Water, NAFTA and Supply Management

District Director Doug Campbell made the following presentation at a public forum sponsored by the Council of Canadians on October 10. He was part of a panel discussion,  “Boiling Point: Water, NAFTA and Supply Management”, with co-presenters Maude Barlow (Council of Canadians) and Scott Sinclair (Canadian Centre for Policy Alternatives).

Here’s what Doug had to say (you can also download the presentation in pdf here:

Let me express my thanks for the invitation to speak to the Council of Canadians in my capacity as Region One District Director of the National Farmers Union. My presentation will centre on the recent Island focus on water use, our environment, and the NFU’s position presented at initial public consultations on the development of a water act; as well as at the draft public consultations. It is our understanding that the Prince Edward Island water act will be introduced in the Legislative Assembly this fall. Unfortunately as the act is not yet public I cannot address the actual proposed legislation.

Humans, animals, and plants are depended on water for their survival, their growth, and their productivity. Without water there is desolation, death, a barren landscape. Water is life. From the moment of conception humans and animals begin their lifelong relationship with water.

Therefore access to pure water needs to be a basic right for all, not a privilege for the select, or a source of economic power for the few. Canadians have witnessed the cost to so many of our First Nations people who have suffered greatly from inaccessibility to clean fresh water. Both governments and individuals have turned a blind eye to deplorable third world water conditions on reserves. Should we doubt that it could happen further a field? It is commendable that our government is taking steps to place itself in a guardianship role with the goals of ensuring provision of sufficient, safe, and accessible water for domestic purposes; and provide protection to ecosystems, while requiring public reporting and consultation, and basing water allocation using science-based facts.

Access to good water is to know health and prosperity. We only need to look at the parts of the world whose infrastructure has been damaged by recent hurricanes. The headlines read of the desperation for water. The plight of our water is the plight of all of us. It is good to note that the proposed water act of PEI states everyone has a duty to protect water.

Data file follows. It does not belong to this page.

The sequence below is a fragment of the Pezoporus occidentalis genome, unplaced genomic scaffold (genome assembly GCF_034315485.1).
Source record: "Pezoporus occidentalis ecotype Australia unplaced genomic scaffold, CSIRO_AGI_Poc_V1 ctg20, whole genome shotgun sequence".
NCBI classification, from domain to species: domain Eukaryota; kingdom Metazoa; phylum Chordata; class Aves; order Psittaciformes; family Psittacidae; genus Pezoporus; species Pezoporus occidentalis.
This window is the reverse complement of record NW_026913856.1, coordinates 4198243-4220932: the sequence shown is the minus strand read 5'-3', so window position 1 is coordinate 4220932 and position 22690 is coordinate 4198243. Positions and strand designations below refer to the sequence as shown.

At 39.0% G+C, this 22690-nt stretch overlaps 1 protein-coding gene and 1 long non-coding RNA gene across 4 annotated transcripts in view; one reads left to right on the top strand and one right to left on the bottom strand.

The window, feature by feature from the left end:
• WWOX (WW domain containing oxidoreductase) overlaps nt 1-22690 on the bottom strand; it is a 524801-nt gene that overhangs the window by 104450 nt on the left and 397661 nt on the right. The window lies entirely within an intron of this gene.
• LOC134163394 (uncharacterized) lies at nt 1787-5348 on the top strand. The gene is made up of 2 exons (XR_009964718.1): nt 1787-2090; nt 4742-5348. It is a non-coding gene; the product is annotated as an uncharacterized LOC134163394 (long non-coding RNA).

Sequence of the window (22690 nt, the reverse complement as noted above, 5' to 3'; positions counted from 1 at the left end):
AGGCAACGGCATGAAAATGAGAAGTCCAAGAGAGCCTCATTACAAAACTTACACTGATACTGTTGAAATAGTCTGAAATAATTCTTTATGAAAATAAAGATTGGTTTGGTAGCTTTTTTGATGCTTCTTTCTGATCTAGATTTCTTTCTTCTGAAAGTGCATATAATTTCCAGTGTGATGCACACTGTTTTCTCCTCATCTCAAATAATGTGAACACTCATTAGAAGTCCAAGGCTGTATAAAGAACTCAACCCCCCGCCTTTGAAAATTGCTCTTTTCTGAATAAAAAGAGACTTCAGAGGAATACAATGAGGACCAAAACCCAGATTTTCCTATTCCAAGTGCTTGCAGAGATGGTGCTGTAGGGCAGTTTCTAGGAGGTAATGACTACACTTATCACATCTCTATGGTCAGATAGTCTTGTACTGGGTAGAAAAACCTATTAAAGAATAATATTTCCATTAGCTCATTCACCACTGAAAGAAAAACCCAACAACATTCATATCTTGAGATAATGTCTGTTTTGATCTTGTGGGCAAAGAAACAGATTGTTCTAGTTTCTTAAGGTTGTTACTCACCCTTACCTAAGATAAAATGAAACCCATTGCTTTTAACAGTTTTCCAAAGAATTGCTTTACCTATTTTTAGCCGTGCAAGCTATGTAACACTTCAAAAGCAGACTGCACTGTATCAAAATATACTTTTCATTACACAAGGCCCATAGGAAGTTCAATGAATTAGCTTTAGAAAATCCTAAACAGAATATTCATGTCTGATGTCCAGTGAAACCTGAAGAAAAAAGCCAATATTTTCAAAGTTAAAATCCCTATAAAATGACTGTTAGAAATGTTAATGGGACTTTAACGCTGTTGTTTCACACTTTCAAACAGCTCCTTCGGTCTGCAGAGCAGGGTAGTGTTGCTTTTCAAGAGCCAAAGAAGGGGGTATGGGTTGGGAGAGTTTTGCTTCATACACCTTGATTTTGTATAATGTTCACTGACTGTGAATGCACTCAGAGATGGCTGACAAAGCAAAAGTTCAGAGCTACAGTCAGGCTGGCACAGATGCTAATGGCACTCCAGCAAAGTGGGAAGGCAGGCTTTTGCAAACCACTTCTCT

However, the draft lacks recognition of water as a human and ecological right. It is the hope of the NFU that this is corrected in the proposed legislation. Such recognition in itself will set the tone of the legislation. Access to good water is the right of all. The source of water cannot become a commodity to be exploited in the market place.

Land, water, and air are a joint package. The NFU’s stance is that the debate on water, land and air cannot be separated. To ignore or mistreat even one is to greatly impact the others. Continue reading

Family Farms in Peril Without Strategy

Published February 4, 2017 in the Charlottetown Guardian

I read with great concern the article written by Sylvain Charlebois entitled, “Can Trump save Canadian dairy industry,” which appeared in your newspaper on Jan. 17. To say the least, his view of the value of supply management systems is disheartening to read.

The fact that he is a professor in the Faculty of Agriculture at Dalhousie University (formerly the Nova Scotia Agricultural College in Truro, N.S.) causes even more concern.

He noted that under the proposed CETA, 17,000 tonnes of cheese could be imported into Canada, which is less than 2 per cent of the market. This doesn’t sound like much, but we need to realize that this would amount to about 170 million litres of Canadian milk production – enough to support nearly 400 farmers with 50-cow dairy herds. Continue reading